By Kristy Dorsey

Edinburgh start-up Current Health has raised $43 million (£31m) in what is believed to be largest Series B funding round in Scottish tech history.

The cash will allow the company, whose platform delivers healthcare in the home, to more than double headcount with the creation of 100 new jobs by the end of this year. About half of these will be data science and software engineering posts based in Edinburgh, where it currently employs 50 of its 90 staff.

Most of the remaining new jobs will be sales and marketing employees based in its main market in the United States. Current Health has an office in Boston, though its 30 US staff are scattered throughout the country.

The money has been raised from several US-based venture capital firms, as well as one of the country’s leading hospital systems. Existing investors Par Equity, the Edinburgh angel syndicate that provided Current Health with its first cash injection of £2.5m in 2016, has also followed on its initial investment.

The Herald: Current Health co-founders Stewart Whiting and Chris McCannCurrent Health co-founders Stewart Whiting and Chris McCann

Chief executive Chris McCann said the company has experienced “explosive” growth this the past year, during which time employee numbers have almost trebled from a headcount of 35 in March 2020. Revenues have surged by more than 3,000 per cent to “the high millions”.

“The patient demand for these services is huge,” he said. “A lot of them have realised they have gotten these services at home during the pandemic, so why can’t they keep getting them going forward?”

In addition to creating new jobs, some of the fresh funding is also earmarked for development of a third generation of the company’s monitoring device, which is worn on the arm and collects data on a variety of vital signs.

The business was founded in 2015 by Mr McCann and chief technology officer Stewart Whiting to provide a “mission control” for all healthcare delivery outside of the hospital. Along with the remote monitor, patients can also enter information about any symptoms they are experiencing through an app.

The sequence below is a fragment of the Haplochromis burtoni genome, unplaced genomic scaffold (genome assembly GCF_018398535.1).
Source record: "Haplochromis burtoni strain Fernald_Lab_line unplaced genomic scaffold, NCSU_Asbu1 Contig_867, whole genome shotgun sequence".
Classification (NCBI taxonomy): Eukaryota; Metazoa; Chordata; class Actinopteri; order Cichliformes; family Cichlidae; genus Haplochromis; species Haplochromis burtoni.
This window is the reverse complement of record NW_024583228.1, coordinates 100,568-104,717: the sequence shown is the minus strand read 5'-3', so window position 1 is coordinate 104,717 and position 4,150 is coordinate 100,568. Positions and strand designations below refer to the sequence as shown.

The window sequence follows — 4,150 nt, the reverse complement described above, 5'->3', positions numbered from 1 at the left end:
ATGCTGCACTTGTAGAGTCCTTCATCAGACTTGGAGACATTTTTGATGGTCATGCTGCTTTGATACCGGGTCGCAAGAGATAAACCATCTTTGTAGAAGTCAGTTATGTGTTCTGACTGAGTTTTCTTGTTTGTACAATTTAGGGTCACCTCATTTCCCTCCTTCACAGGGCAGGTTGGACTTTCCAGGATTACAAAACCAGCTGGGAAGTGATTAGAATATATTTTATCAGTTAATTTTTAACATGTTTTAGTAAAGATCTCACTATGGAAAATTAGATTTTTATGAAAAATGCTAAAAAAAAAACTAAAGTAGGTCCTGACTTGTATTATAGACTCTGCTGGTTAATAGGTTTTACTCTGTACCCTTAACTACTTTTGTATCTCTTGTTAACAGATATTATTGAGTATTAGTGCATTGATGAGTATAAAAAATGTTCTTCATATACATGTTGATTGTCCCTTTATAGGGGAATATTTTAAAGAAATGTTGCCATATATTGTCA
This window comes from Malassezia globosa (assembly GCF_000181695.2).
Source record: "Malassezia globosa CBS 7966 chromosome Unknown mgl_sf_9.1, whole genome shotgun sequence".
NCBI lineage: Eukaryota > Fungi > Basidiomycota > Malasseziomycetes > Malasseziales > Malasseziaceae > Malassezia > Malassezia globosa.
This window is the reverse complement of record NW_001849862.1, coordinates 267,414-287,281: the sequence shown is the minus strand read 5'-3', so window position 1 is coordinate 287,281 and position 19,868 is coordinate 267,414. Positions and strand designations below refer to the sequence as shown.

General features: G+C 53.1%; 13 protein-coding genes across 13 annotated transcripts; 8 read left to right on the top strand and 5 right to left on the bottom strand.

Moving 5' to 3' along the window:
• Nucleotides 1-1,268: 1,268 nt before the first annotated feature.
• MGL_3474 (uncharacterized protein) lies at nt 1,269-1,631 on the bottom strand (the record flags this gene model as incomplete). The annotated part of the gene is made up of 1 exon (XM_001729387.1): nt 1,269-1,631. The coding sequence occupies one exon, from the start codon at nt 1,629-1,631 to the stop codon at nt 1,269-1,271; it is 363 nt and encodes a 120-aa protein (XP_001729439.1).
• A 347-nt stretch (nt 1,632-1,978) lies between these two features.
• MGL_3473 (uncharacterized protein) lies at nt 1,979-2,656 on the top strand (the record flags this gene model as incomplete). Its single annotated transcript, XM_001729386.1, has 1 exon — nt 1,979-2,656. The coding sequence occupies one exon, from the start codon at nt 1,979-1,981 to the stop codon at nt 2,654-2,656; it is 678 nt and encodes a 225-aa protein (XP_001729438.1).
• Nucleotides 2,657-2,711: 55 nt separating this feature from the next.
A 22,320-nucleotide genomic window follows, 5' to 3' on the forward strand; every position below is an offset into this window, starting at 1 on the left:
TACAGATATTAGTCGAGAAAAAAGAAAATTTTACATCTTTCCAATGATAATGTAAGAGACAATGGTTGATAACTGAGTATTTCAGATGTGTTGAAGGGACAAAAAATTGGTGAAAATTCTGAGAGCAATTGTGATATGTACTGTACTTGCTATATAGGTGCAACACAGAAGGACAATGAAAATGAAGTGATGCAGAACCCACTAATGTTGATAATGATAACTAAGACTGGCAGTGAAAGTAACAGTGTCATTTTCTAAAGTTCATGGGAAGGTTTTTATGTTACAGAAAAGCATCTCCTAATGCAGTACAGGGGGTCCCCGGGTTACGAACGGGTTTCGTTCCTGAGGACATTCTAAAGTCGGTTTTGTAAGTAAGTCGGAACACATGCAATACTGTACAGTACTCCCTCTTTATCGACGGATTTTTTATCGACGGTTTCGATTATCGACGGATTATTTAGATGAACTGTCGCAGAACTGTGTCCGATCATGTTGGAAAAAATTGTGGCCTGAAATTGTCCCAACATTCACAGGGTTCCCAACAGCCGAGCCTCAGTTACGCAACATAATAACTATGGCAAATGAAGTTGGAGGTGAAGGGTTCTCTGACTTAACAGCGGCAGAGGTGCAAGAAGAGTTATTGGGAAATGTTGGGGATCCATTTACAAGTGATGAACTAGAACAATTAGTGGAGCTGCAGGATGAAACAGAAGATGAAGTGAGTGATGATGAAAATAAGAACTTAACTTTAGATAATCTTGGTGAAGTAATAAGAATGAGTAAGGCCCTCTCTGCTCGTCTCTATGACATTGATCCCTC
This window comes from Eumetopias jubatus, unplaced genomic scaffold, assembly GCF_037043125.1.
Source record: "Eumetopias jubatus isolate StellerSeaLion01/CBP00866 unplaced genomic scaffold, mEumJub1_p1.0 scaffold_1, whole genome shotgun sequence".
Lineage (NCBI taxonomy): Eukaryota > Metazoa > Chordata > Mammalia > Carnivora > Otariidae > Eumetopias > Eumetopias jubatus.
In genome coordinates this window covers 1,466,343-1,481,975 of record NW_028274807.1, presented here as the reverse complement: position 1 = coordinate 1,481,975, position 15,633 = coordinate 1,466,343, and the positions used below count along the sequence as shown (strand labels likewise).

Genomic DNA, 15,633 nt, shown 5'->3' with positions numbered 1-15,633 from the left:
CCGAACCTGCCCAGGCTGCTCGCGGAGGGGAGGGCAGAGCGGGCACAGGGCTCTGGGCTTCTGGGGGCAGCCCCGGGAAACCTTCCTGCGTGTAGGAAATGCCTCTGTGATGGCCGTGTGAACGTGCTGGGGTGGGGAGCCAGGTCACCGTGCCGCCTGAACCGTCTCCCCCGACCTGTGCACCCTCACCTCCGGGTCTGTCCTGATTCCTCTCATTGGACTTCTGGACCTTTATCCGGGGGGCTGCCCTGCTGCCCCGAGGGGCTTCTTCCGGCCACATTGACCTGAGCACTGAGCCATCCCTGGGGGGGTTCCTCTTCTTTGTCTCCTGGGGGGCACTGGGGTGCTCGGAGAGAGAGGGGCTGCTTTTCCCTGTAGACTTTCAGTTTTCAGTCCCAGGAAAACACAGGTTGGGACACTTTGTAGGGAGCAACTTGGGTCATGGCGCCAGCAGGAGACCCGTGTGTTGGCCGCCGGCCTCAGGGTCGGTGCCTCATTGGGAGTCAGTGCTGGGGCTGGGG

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This can be integrated with other existing remote monitoring devices and in-home healthcare services such as blood tests, medical equipment and meal delivery to provide a single overview to identify and predict the onset and progression of disease. This is backed up by a 24-hour “command centre” led by physicians.

The funding round was led by Northpond Ventures, a science-driven venture capital group based out of Maryland. Other new investors include: Boston’s LRVHealth; medical group OSF HealthCare, which serves patients across Illinois and Michigan; Section 32, a venture capital fund based in San Diego; and Elements Health Ventures.

As part of the deal, Northpond director Andrea Jackson and Tripp Peake, general partner at LRVHealth, will join Current Health’s board of directors.

Ms Jackson said moving healthcare services into the home has become an imperative for both care providers and pharmaceutical companies. While Current Health’s biggest market is the US, the system is also in use in countries around the world by pharmaceutical companies such as AstraZeneca to support complex therapy and home-based drug trials.

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“As healthcare moves into the home, pharmaceutical companies are developing new models that go beyond the pill and enable greater delivery at home with fewer side effects at lower cost," she said. "Current Health’s proven track record of delivering across both pharma and health systems makes them the perfect company to bridge this gap.”

Mr McCann set the business up while in his third year of studying medicine at the University of Dundee, having previously earned a degree in computer science from the University of Strathclyde. The company “started going commercially” in 2019 after receiving approval for its platform from the US Food and Drug Administration (FDA), having already achieved CE marking in Europe.

US clients include Mount Sinai Health System in New York and Geisinger Health, a regional provider covering Pennsylvania and New Jersey. In the UK, it is used by the likes of Imperial College Healthcare NHS Trust and Medway NHS Foundation Trust.

Mr McCann said: “In the next five years, we’ll see a majority of healthcare services delivered in a patient’s home, with the hospital reserved for intensive care, trauma and surgery. To make this shift, healthcare providers must move away from point solutions and develop system-wide strategies to deliver care at home.”